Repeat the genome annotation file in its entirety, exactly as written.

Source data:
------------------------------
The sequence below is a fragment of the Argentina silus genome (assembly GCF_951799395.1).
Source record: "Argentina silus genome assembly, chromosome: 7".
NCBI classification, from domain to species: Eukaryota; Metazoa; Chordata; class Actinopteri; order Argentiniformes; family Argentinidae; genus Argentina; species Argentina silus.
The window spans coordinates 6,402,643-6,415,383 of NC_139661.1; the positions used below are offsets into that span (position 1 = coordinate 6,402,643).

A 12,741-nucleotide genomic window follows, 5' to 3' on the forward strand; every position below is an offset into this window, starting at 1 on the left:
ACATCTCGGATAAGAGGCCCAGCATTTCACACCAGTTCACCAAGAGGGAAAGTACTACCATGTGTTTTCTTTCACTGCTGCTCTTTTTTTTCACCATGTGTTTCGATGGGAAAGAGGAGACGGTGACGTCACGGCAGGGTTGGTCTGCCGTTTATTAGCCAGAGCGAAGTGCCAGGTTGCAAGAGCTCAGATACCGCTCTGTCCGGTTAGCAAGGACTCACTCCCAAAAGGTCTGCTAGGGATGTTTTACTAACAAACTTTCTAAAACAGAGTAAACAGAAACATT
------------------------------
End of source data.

The sequence below is a fragment of the Argentina silus genome (assembly GCF_951799395.1).
Source record: "Argentina silus genome assembly, chromosome: 7".
NCBI classification, from domain to species: Eukaryota; Metazoa; Chordata; class Actinopteri; order Argentiniformes; family Argentinidae; genus Argentina; species Argentina silus.
The window spans coordinates 6,402,643-6,415,383 of NC_139661.1; the positions used below are offsets into that span (position 1 = coordinate 6,402,643).

A 12,741-nucleotide genomic window follows, 5' to 3' on the forward strand; every position below is an offset into this window, starting at 1 on the left:
ACATCTCGGATAAGAGGCCCAGCATTTCACACCAGTTCACCAAGAGGGAAAGTACTACCATGTGTTTTCTTTCACTGCTGCTCTTTTTTTTCACCATGTGTTTCGATGGGAAAGAGGAGACGGTGACGTCACGGCAGGGTTGGTCTGCCGTTTATTAGCCAGAGCGAAGTGCCAGGTTGCAAGAGCTCAGATACCGCTCTGTCCGGTTAGCAAGGACTCACTCCCAAAAGGTCTGCTAGGGATGTTTTACTAACAAACTTTCTAAAACAGAGTAAACAGAAACATT